From divorce rates to car registration renewals, figures released by Dubai provide an insight into the city’s economic and social state over the past year.
Dubai leads the way among the emirates in trying to improve transparency by providing such statistics, but some gaps remain, said Paul Dyer, a researcher at the Dubai School of Government who specialises in demographics and labour.
“This provides a picture, but to understand the situation it would be better to have a more detailed snapshot,” he said.
The Dubai Statistics Centre released key indicators on Monday night.
However, figures on residency visas and breakdowns of overall numbers that provide insight for policymakers remain murky, Mr Dyer said.
The number of buildings completed dropped to 2,501 last year from 2,728 in 2008, and the number of buildings finished declined each quarter.
David Butter, the regional director at the Economist Intelligence Unit, said the 8.3 per cent drop “seemed about right” considering the impact of the financial crisis.
Mr Dyer said the impact has yet to be fully realised, as many buildings that were under construction at the end of 2008 were completed last year.
“We’d expect to see bigger drops in the future because there will be fewer starts,” he said.
Tourism indicators included hotel occupancy rates and air travel statistics. According to the figures, the room occupancy rate at the end of the second quarter of 2009 fell to 72 per cent from 81.5 percent at the end of 2008.
“If you look at a whole year’s figures, it masks a lot in a market as complex and fragmented as Dubai,” said John Podaras, the associate director at Tri Hospitality Consulting.
The number of rooms increased by 16.5 per cent over the same period, while the number of hotel guests fell by 2.7 per cent.
While 2009 was a difficult year, “if you are achieving 72 per cent occupancy in a market in a year as bad as this, some markets think it’s actually a good rate”, he said.
Figures for the last two quarters of the year were not available, but Mr Podaras said he expected them to have remained stable as hotels slashed their prices.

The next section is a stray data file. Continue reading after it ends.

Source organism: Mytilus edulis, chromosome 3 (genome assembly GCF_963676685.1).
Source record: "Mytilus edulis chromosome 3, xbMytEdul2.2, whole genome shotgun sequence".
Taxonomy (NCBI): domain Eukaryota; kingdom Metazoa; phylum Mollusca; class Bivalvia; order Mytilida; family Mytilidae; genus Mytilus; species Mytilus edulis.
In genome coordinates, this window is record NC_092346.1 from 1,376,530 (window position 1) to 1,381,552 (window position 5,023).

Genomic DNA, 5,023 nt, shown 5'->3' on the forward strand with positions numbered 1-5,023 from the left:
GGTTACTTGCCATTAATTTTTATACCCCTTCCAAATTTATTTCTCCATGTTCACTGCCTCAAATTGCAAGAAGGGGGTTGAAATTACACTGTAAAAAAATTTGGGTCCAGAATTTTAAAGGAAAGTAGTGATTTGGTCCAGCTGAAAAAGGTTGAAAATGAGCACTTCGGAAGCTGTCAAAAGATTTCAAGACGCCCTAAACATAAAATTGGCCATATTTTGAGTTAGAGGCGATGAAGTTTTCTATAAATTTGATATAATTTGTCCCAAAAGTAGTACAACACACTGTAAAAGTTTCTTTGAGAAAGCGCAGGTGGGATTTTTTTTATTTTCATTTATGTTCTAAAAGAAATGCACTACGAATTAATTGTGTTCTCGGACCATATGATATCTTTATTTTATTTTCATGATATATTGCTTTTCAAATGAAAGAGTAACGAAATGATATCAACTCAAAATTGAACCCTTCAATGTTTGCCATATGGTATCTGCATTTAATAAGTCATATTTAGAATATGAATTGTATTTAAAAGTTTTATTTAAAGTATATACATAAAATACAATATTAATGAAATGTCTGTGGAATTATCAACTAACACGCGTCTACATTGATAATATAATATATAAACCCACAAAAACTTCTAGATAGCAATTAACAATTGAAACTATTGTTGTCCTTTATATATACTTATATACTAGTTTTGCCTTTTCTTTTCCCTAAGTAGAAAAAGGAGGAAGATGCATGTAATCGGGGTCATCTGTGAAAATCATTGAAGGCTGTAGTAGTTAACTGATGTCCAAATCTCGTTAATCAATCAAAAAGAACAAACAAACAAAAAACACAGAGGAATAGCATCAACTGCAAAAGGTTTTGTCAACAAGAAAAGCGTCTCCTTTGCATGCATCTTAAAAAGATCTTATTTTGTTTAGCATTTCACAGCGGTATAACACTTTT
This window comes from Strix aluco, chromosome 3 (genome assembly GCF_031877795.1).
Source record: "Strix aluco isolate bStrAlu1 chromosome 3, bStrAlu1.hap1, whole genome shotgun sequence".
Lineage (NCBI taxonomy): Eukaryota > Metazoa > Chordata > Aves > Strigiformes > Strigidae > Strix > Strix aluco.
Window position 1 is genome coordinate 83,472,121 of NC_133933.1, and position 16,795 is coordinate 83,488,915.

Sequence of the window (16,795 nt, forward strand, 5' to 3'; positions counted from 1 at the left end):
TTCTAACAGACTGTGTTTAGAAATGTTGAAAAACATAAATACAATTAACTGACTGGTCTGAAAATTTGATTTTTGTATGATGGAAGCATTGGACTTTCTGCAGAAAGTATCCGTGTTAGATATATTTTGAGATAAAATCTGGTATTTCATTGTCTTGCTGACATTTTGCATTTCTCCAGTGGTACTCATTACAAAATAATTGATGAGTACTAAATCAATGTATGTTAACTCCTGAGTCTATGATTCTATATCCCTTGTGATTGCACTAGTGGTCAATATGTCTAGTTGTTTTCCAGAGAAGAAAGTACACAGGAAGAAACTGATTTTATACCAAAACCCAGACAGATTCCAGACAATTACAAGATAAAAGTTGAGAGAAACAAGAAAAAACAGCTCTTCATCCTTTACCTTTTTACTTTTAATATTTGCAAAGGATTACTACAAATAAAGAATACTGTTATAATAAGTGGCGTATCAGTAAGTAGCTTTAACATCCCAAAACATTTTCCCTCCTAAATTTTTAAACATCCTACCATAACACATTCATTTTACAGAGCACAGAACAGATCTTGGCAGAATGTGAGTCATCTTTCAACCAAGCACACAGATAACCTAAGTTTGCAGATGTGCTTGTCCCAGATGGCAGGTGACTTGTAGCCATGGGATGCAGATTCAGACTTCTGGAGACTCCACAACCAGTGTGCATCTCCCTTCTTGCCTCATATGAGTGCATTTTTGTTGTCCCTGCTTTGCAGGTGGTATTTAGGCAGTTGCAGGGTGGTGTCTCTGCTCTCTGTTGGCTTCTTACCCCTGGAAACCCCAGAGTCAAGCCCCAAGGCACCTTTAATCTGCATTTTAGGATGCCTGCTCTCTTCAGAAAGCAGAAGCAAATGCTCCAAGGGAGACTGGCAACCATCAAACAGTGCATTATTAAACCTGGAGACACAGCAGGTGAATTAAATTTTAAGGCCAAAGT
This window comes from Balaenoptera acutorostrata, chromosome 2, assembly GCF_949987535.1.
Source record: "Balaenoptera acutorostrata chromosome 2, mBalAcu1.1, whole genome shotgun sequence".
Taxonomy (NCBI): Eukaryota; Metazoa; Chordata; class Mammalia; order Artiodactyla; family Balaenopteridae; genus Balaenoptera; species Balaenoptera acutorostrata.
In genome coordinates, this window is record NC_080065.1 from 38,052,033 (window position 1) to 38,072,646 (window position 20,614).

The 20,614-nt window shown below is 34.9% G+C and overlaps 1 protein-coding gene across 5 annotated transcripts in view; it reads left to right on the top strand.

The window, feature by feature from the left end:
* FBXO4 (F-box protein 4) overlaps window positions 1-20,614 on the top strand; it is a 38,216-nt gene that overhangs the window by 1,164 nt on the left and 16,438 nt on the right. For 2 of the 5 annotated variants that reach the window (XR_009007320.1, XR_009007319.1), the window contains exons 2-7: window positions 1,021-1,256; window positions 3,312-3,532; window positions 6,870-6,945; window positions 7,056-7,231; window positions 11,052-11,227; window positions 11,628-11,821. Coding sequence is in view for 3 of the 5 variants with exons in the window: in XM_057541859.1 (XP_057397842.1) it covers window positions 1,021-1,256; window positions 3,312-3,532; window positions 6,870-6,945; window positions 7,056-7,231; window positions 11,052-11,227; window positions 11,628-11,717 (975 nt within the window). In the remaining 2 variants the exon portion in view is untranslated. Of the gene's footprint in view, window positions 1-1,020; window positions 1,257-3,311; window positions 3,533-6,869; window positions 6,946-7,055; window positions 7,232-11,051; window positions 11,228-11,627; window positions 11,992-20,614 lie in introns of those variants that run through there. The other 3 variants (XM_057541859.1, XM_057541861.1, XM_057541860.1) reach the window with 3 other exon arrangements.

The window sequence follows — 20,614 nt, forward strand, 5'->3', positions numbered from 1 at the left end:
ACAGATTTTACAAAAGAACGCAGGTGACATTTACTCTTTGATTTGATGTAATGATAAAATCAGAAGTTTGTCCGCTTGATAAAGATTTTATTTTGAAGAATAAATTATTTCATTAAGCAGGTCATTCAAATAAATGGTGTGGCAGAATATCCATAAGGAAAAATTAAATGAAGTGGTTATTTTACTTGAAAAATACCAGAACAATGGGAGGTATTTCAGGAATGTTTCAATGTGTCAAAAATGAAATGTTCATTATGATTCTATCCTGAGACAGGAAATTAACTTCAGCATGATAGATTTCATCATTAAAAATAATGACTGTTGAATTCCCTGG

Dubai International Airport saw a rise of 9.2 per cent in the number of passengers, up to 40,902,000 from 37,441,440 in 2008. The number of flights also went up, by 3.7 per cent.
“I would say that Emirates’ strategy of using the airport as a regional hub … has worked in maintaining numbers,” Mr Podaras said.
Nadejda Popova, an analyst for travel and tourism at Euromonitor International, said the transparency provided by the Government is essential to Dubai’s success.
“Communication is key in Dubai,” he said. “The Government continues to encourage investors, thus maintaining a positive stance and keeping forecasts optimistic.”
She said “dark clouds” remained over the tourism industry as more projects, such as Dubailand, were delayed. Some statistics surprised the experts.
Mr Dyer said an increase of 85 per cent in car registration renewals looked like a “statistical anomaly”. Statistics on divorce and marriage, which came from the Dubai Courts, showed a 24 per cent divorce rate among Emiratis in 2009.
Meenaz Kassam, an assistant professor in sociology at American University of Sharjah who has done research on divorce, said she was “quite puzzled” by the figure.
Figures released by the Juma’a al Majid Centre for Culture and Heritage show a national divorce rate of 34 per cent, but Dubai courts put the rate much lower, at 27 per cent in 2008 and 21 per cent in 2007. The number of Government schools declined from 152 in 2008 to 145 in 2009.
The Knowledge and Human Development Authority said some schools that were licensed in 2008 were in the process of relocating or changing, and some had ceased operations.